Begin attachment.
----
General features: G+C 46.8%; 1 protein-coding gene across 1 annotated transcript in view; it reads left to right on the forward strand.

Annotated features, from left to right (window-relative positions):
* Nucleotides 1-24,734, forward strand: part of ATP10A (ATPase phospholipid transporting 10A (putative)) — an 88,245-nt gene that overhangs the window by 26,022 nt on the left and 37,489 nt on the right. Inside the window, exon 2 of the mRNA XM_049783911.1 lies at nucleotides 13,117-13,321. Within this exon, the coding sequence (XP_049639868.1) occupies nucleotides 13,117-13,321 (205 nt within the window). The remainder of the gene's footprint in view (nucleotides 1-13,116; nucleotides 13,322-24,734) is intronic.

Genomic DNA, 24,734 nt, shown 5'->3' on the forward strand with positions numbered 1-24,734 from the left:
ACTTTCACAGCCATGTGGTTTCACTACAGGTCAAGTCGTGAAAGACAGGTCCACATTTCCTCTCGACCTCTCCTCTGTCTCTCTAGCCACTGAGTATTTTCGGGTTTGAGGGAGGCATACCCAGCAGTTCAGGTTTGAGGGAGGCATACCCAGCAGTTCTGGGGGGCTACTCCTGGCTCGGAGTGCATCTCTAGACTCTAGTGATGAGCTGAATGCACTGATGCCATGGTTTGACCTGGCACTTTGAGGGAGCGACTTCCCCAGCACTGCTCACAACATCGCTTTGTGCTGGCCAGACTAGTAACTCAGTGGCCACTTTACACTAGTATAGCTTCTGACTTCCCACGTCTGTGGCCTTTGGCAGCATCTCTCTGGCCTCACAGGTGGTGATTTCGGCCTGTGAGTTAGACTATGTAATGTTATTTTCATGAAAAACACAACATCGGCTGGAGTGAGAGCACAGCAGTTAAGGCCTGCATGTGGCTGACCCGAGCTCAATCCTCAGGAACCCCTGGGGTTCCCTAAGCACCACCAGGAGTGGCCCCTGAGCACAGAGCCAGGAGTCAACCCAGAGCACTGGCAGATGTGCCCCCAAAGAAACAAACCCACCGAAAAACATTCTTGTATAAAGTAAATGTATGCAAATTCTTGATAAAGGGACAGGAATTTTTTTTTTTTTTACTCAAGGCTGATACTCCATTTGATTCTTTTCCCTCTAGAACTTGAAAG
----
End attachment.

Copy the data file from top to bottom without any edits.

General features: G+C 46.8%; 1 protein-coding gene across 1 annotated transcript in view; it reads left to right on the forward strand.

Annotated features, from left to right (window-relative positions):
* Nucleotides 1-24,734, forward strand: part of ATP10A (ATPase phospholipid transporting 10A (putative)) — an 88,245-nt gene that overhangs the window by 26,022 nt on the left and 37,489 nt on the right. Inside the window, exon 2 of the mRNA XM_049783911.1 lies at nucleotides 13,117-13,321. Within this exon, the coding sequence (XP_049639868.1) occupies nucleotides 13,117-13,321 (205 nt within the window). The remainder of the gene's footprint in view (nucleotides 1-13,116; nucleotides 13,322-24,734) is intronic.

Genomic DNA, 24,734 nt, shown 5'->3' on the forward strand with positions numbered 1-24,734 from the left:
ACTTTCACAGCCATGTGGTTTCACTACAGGTCAAGTCGTGAAAGACAGGTCCACATTTCCTCTCGACCTCTCCTCTGTCTCTCTAGCCACTGAGTATTTTCGGGTTTGAGGGAGGCATACCCAGCAGTTCAGGTTTGAGGGAGGCATACCCAGCAGTTCTGGGGGGCTACTCCTGGCTCGGAGTGCATCTCTAGACTCTAGTGATGAGCTGAATGCACTGATGCCATGGTTTGACCTGGCACTTTGAGGGAGCGACTTCCCCAGCACTGCTCACAACATCGCTTTGTGCTGGCCAGACTAGTAACTCAGTGGCCACTTTACACTAGTATAGCTTCTGACTTCCCACGTCTGTGGCCTTTGGCAGCATCTCTCTGGCCTCACAGGTGGTGATTTCGGCCTGTGAGTTAGACTATGTAATGTTATTTTCATGAAAAACACAACATCGGCTGGAGTGAGAGCACAGCAGTTAAGGCCTGCATGTGGCTGACCCGAGCTCAATCCTCAGGAACCCCTGGGGTTCCCTAAGCACCACCAGGAGTGGCCCCTGAGCACAGAGCCAGGAGTCAACCCAGAGCACTGGCAGATGTGCCCCCAAAGAAACAAACCCACCGAAAAACATTCTTGTATAAAGTAAATGTATGCAAATTCTTGATAAAGGGACAGGAATTTTTTTTTTTTTTACTCAAGGCTGATACTCCATTTGATTCTTTTCCCTCTAGAACTTGAAAG